This post is by Darshan Shah, M.D., MBA, a board-certified family physician who runs Whole Health Austin, and David Ring, M.D., Ph.D, the associate dean for comprehensive care in the Department of Surgery and Perioperative Care.
In our experience as clinicians, people seeking our advice about wellness are already aware of changes they could make that would improve their health. For one it might be quitting smoking, for another drinking less alcohol and for others it might be exercising more and eating less sugar. We have found over time that we are just like the people we care for. Though the particular lifestyle issue might vary, we all share the challenge of motivation and gathering the energy to actually make improvements.
For one of us (Shah), whose father passed away from a heart attack when he was in his 40s, lifestyle modifications to reduce cardiac risk have been of deep personal interest and led to an interest the science behind healthy lifestyles. Backed by over 37 years of dedicated scientific research, Dean Ornish, M.D., and his colleagues have shown that changes in diet and lifestyle can reverse heart disease and make a powerful difference in our overall well-being. Today, Medicare and many private insurance companies even provide coverage for his program for reversing heart disease.
Looking back on our medical education and residency training, we were never introduced to this line of inquiry — we discovered it ourselves. Additionally, nutrition and stress reduction were not part of our medical curriculum in any meaningful way. Fortunately, this is changing as Dell Medical School and other schools increasingly place emphasis on healthy habits as a key to good health: healthy intake, healthy activity, healthy mindset and healthy circumstances. A notable percentage of mortality is now traced to unhealthy habits.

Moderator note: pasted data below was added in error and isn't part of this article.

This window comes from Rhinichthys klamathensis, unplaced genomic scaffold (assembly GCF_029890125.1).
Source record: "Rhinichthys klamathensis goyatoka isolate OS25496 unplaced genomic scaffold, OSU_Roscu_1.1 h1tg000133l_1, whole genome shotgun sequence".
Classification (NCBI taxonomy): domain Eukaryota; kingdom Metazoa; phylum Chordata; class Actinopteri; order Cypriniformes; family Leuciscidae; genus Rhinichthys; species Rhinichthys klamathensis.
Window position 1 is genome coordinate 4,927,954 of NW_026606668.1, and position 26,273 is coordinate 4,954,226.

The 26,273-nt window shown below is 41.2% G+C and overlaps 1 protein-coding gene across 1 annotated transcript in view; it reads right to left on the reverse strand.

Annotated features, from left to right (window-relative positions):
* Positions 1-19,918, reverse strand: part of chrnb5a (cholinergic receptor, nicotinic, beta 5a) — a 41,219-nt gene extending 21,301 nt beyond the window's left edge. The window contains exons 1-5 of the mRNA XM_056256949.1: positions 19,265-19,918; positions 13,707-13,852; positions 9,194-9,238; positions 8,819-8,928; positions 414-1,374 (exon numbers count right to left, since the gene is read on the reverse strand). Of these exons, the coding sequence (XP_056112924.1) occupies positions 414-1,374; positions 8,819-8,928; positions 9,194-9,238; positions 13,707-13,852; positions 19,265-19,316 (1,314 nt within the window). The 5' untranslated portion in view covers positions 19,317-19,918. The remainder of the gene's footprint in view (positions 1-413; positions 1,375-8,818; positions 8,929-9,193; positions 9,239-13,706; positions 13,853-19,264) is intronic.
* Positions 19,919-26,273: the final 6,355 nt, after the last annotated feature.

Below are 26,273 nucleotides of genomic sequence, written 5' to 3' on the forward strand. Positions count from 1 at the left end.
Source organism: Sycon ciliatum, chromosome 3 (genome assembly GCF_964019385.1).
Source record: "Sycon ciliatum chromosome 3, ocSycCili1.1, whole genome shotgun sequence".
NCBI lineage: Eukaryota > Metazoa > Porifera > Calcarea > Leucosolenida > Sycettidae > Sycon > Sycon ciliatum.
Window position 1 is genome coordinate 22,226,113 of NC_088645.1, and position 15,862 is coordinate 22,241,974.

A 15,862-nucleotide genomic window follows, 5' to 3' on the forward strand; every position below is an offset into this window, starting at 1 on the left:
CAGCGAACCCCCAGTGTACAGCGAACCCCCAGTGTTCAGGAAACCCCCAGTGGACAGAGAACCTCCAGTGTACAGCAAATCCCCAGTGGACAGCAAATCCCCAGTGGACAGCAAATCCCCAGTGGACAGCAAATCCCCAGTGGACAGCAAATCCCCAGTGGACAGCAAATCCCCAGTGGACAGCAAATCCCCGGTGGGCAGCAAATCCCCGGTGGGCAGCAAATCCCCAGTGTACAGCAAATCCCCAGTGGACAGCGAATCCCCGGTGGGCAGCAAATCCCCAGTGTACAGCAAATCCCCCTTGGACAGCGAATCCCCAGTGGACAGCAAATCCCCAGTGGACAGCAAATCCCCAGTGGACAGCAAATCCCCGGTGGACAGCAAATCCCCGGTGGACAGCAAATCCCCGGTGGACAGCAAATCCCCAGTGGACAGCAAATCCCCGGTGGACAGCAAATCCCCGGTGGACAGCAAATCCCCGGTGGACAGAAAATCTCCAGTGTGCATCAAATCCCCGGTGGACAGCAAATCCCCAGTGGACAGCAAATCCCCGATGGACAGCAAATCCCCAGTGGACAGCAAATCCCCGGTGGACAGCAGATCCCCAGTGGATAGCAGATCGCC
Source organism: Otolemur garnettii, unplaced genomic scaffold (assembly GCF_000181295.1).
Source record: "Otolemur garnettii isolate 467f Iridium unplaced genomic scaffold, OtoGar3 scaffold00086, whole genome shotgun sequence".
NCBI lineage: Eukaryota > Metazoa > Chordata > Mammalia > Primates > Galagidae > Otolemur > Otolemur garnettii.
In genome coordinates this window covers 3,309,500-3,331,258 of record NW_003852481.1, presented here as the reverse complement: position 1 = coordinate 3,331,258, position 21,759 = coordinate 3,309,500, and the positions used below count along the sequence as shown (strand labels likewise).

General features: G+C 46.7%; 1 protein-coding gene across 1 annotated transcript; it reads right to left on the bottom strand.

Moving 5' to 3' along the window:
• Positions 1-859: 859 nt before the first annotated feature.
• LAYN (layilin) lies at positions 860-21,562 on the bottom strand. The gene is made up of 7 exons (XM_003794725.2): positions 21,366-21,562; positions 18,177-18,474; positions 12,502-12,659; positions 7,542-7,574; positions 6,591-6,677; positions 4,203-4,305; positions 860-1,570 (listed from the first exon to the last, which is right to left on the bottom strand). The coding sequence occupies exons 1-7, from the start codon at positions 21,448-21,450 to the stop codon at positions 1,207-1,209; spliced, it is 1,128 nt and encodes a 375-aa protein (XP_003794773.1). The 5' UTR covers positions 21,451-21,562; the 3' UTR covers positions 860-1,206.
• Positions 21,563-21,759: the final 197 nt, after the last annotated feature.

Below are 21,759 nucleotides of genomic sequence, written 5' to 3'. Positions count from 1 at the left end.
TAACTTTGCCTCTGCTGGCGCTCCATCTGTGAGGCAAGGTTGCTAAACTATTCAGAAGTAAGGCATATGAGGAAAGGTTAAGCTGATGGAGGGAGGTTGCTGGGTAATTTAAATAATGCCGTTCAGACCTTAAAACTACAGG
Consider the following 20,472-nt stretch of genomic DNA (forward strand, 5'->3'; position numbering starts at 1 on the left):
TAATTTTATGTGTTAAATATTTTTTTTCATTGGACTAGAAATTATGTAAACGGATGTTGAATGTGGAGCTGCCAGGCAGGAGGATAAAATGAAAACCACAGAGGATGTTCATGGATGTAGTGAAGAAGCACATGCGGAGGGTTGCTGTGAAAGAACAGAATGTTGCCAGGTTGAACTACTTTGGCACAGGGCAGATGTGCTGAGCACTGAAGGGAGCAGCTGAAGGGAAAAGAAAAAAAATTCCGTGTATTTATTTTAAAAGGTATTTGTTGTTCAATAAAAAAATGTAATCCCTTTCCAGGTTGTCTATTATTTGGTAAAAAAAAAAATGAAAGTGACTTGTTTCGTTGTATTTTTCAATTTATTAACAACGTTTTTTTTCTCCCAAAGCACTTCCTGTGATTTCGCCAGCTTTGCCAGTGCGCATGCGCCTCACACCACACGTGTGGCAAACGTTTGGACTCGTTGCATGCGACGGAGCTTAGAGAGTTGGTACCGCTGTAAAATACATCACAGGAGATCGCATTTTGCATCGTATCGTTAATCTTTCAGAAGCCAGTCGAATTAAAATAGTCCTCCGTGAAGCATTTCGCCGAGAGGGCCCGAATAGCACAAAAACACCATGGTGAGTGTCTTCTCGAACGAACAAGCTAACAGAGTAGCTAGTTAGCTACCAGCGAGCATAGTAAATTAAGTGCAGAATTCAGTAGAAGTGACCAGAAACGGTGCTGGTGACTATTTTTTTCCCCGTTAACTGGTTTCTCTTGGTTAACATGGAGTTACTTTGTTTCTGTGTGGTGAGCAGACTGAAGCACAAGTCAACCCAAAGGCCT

Yoga is a discipline with spiritual origins that has motivated many in the United States to attend to their mental and physical health, often as part of a larger motivation to adopt a healthy lifestyle. At its worst, yoga in the U.S. is branded as something for white, wealthy people involving specific settings, clothing and techniques. At its best, yoga is an inclusive and individualized practice of attunement of the mind with the body in a way that fosters health and wellness. The science behind cognitive behavioral therapy, the relaxation response, meditation, exercises, etc., all support yoga practices that are part of a more than 2,000-year-old wisdom tradition.
As part of this process, Shah’s family medicine practice, Whole Health Austin, is privileged to be co-sponsoring the Yoga and Science conference in Austin on Feb. 29, where the Dell Medical School community can get vital exposure to world-renowned researchers who will be presenting on topics related to yoga, mindfulness, stress-reduction and nutrition. The keynote speaker, Larry Scherwitz, Ph.D., will present his more than 20-year journey as a research director with Ornish to discovering how a four-component yoga-based lifestyle-change program can reverse a host of related chronic diseases including coronary artery disease, diabetes and prostate cancer.
We are also fortunate to have Dell Medical School and The University of Texas at Austin represented at the conference. Ring and Kristin Neff, Ph.D., an associate professor in the Department of Educational Psychology at UT Austin, will both speak that day.
Learn more and register for the Yoga and Science conference on Feb. 29, 2020.
Darshan Shah, M.D., MBA, is a board-certified family physician who runs Whole Health Austin, an integrative and holistic family medicine practice in the Mueller neighborhood of Austin. As part of his practice he incorporates yoga, nutrition and mind-body skills groups to promote wellness and help reverse disease.